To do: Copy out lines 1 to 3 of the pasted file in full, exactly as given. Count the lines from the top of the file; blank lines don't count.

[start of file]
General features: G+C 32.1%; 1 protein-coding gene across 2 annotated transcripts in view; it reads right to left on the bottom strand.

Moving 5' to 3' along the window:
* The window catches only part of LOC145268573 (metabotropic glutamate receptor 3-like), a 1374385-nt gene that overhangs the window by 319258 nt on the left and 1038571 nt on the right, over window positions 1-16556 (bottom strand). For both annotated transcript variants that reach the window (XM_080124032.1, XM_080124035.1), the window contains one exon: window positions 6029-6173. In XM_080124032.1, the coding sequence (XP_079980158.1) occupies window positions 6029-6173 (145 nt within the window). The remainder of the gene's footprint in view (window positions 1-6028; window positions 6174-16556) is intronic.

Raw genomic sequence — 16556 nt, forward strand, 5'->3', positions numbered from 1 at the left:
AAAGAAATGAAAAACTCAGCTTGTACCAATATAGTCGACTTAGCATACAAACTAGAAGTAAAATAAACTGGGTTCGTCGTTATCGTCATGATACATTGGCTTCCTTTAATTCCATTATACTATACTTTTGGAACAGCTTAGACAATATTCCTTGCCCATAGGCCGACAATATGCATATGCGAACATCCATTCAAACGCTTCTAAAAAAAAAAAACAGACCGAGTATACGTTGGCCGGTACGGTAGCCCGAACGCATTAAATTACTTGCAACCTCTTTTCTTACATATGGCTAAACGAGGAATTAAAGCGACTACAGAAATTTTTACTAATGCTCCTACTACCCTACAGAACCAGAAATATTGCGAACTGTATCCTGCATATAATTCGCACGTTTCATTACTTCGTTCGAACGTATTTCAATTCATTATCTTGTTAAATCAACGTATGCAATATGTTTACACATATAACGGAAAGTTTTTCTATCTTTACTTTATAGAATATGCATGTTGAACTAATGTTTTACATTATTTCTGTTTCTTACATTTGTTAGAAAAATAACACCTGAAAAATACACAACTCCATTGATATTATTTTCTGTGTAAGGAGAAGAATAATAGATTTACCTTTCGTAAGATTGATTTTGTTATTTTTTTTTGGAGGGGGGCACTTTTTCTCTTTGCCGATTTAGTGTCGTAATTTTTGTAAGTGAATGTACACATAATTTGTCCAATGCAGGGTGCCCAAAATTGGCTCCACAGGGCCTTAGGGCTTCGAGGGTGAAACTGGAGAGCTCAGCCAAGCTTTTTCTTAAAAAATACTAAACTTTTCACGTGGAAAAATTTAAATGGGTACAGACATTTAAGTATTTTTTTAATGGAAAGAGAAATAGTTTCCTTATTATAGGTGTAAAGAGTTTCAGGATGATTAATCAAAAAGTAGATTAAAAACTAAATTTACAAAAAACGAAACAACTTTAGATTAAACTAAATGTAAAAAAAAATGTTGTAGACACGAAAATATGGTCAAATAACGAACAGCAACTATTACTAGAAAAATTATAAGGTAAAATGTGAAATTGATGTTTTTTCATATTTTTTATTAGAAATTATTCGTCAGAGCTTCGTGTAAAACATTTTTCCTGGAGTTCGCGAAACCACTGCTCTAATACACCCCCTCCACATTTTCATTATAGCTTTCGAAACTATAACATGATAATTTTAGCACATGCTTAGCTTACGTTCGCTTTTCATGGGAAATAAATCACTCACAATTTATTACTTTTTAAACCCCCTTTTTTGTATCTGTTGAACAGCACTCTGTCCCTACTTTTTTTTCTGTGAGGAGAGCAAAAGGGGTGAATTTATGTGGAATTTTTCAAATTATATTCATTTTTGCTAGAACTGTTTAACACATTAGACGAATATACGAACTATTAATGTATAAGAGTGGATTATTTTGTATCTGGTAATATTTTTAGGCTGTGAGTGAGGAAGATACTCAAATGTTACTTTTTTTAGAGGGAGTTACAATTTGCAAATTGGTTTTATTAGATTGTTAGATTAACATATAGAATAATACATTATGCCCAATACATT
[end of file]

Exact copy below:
General features: G+C 32.1%; 1 protein-coding gene across 2 annotated transcripts in view; it reads right to left on the bottom strand.

Moving 5' to 3' along the window:
* The window catches only part of LOC145268573 (metabotropic glutamate receptor 3-like), a 1374385-nt gene that overhangs the window by 319258 nt on the left and 1038571 nt on the right, over window positions 1-16556 (bottom strand). For both annotated transcript variants that reach the window (XM_080124032.1, XM_080124035.1), the window contains one exon: window positions 6029-6173. In XM_080124032.1, the coding sequence (XP_079980158.1) occupies window positions 6029-6173 (145 nt within the window). The remainder of the gene's footprint in view (window positions 1-6028; window positions 6174-16556) is intronic.